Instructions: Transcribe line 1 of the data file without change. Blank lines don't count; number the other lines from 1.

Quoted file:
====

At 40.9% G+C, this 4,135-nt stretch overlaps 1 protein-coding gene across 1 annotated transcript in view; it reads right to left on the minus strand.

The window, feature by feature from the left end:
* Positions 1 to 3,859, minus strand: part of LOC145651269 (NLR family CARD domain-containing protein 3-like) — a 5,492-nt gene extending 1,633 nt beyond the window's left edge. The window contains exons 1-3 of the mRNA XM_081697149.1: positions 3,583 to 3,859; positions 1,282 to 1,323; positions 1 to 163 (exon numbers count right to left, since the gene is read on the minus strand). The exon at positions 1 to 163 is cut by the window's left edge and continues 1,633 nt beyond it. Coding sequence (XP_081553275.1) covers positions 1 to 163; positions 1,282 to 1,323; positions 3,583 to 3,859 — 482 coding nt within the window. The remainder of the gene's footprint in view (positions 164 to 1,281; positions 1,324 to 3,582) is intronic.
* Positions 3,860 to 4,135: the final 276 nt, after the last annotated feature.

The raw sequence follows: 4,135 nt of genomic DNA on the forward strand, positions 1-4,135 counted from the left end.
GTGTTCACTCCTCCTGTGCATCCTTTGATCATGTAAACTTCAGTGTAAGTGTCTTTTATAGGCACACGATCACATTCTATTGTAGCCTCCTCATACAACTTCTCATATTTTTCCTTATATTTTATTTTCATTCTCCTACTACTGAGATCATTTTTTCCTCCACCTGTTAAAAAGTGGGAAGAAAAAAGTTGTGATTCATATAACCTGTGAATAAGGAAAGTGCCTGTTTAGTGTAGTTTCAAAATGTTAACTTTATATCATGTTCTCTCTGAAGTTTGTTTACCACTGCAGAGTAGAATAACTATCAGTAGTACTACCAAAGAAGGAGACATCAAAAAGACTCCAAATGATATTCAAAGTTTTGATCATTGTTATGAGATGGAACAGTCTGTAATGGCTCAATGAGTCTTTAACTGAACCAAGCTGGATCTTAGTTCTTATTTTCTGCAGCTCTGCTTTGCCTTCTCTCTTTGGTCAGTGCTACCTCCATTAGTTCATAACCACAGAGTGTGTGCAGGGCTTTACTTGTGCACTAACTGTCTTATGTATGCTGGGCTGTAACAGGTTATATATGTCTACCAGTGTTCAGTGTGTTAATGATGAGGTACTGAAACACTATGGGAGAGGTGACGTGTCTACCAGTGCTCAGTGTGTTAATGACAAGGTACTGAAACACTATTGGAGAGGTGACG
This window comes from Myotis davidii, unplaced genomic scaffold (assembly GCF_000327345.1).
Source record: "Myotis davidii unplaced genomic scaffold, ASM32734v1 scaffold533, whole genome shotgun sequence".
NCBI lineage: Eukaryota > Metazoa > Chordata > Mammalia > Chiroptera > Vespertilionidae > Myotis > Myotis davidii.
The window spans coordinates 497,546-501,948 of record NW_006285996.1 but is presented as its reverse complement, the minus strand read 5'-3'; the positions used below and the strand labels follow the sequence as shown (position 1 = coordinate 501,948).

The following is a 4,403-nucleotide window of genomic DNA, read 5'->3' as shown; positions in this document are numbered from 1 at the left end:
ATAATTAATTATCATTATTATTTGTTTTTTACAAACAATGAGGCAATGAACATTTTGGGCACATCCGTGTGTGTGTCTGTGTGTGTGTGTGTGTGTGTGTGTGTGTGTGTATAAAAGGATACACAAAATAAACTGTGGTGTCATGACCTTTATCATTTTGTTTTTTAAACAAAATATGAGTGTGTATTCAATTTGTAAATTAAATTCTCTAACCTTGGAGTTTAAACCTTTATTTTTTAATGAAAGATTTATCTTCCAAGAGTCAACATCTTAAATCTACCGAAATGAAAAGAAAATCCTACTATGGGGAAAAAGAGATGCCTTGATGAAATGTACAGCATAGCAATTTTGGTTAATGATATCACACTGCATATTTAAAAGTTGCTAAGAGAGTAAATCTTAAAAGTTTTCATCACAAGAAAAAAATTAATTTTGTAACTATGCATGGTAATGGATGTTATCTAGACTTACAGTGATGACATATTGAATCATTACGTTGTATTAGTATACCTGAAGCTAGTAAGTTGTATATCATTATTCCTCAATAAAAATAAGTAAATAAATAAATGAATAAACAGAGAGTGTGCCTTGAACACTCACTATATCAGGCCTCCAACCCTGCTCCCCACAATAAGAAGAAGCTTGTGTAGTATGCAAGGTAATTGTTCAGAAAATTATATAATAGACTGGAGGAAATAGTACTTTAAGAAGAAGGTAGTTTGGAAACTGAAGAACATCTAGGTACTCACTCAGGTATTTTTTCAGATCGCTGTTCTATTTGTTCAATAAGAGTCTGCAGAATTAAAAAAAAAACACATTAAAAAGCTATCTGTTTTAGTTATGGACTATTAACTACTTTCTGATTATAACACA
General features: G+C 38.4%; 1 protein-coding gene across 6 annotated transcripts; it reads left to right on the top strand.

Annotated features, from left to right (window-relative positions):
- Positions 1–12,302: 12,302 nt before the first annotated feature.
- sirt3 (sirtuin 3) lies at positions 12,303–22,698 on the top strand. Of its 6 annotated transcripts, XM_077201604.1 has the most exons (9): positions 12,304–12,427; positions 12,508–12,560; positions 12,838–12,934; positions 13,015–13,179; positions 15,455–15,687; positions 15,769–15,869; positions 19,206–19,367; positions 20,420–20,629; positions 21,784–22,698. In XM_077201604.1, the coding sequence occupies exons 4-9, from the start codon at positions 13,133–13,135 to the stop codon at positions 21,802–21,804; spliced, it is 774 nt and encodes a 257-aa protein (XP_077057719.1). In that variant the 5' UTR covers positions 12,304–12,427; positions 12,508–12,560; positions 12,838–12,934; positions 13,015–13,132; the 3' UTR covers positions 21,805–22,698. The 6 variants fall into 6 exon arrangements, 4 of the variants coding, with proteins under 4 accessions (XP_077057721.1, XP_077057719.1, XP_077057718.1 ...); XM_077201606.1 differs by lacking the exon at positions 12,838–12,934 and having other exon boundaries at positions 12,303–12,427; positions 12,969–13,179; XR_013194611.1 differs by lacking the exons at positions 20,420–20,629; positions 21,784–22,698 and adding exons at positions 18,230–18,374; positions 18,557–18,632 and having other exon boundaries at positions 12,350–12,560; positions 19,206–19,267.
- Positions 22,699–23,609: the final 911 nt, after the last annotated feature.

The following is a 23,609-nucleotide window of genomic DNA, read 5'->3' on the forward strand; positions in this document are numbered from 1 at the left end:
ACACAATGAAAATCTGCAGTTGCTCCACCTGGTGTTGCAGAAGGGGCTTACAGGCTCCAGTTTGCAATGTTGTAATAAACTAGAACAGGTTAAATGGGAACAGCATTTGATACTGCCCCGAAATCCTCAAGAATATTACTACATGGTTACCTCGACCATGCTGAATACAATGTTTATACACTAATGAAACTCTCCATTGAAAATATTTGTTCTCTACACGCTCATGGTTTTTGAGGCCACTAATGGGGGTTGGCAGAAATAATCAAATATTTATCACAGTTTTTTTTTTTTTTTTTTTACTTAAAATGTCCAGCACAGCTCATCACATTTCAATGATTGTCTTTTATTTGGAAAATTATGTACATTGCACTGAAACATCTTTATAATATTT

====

At 40.9% G+C, this 4,135-nt stretch overlaps 1 protein-coding gene across 1 annotated transcript in view; it reads right to left on the minus strand.